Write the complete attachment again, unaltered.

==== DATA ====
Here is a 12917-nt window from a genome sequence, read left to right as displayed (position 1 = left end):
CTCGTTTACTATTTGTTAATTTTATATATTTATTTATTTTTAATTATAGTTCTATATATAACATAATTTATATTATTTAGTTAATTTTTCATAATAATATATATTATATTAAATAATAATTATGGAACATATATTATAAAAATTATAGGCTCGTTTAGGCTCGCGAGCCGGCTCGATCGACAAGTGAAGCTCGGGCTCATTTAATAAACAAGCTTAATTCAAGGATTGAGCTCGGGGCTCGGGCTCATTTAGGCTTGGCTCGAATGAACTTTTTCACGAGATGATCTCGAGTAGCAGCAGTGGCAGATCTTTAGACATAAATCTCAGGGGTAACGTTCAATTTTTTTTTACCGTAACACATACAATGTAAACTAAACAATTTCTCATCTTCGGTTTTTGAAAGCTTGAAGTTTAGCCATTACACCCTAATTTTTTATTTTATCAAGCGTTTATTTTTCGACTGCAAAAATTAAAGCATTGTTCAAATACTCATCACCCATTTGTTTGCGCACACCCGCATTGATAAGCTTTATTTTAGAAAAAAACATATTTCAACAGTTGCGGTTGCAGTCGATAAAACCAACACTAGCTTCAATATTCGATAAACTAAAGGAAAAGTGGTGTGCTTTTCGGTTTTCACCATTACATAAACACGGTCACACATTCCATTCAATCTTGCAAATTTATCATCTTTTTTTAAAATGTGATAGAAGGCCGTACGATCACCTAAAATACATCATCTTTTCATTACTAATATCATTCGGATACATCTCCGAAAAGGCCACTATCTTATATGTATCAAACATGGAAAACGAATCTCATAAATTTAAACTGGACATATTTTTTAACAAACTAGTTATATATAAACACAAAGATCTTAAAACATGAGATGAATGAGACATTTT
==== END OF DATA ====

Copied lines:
Here is a 12917-nt window from a genome sequence, read left to right as displayed (position 1 = left end):
CTCGTTTACTATTTGTTAATTTTATATATTTATTTATTTTTAATTATAGTTCTATATATAACATAATTTATATTATTTAGTTAATTTTTCATAATAATATATATTATATTAAATAATAATTATGGAACATATATTATAAAAATTATAGGCTCGTTTAGGCTCGCGAGCCGGCTCGATCGACAAGTGAAGCTCGGGCTCATTTAATAAACAAGCTTAATTCAAGGATTGAGCTCGGGGCTCGGGCTCATTTAGGCTTGGCTCGAATGAACTTTTTCACGAGATGATCTCGAGTAGCAGCAGTGGCAGATCTTTAGACATAAATCTCAGGGGTAACGTTCAATTTTTTTTTACCGTAACACATACAATGTAAACTAAACAATTTCTCATCTTCGGTTTTTGAAAGCTTGAAGTTTAGCCATTACACCCTAATTTTTTATTTTATCAAGCGTTTATTTTTCGACTGCAAAAATTAAAGCATTGTTCAAATACTCATCACCCATTTGTTTGCGCACACCCGCATTGATAAGCTTTATTTTAGAAAAAAACATATTTCAACAGTTGCGGTTGCAGTCGATAAAACCAACACTAGCTTCAATATTCGATAAACTAAAGGAAAAGTGGTGTGCTTTTCGGTTTTCACCATTACATAAACACGGTCACACATTCCATTCAATCTTGCAAATTTATCATCTTTTTTTAAAATGTGATAGAAGGCCGTACGATCACCTAAAATACATCATCTTTTCATTACTAATATCATTCGGATACATCTCCGAAAAGGCCACTATCTTATATGTATCAAACATGGAAAACGAATCTCATAAATTTAAACTGGACATATTTTTTAACAAACTAGTTATATATAAACACAAAGATCTTAAAACATGAGATGAATGAGACATTTT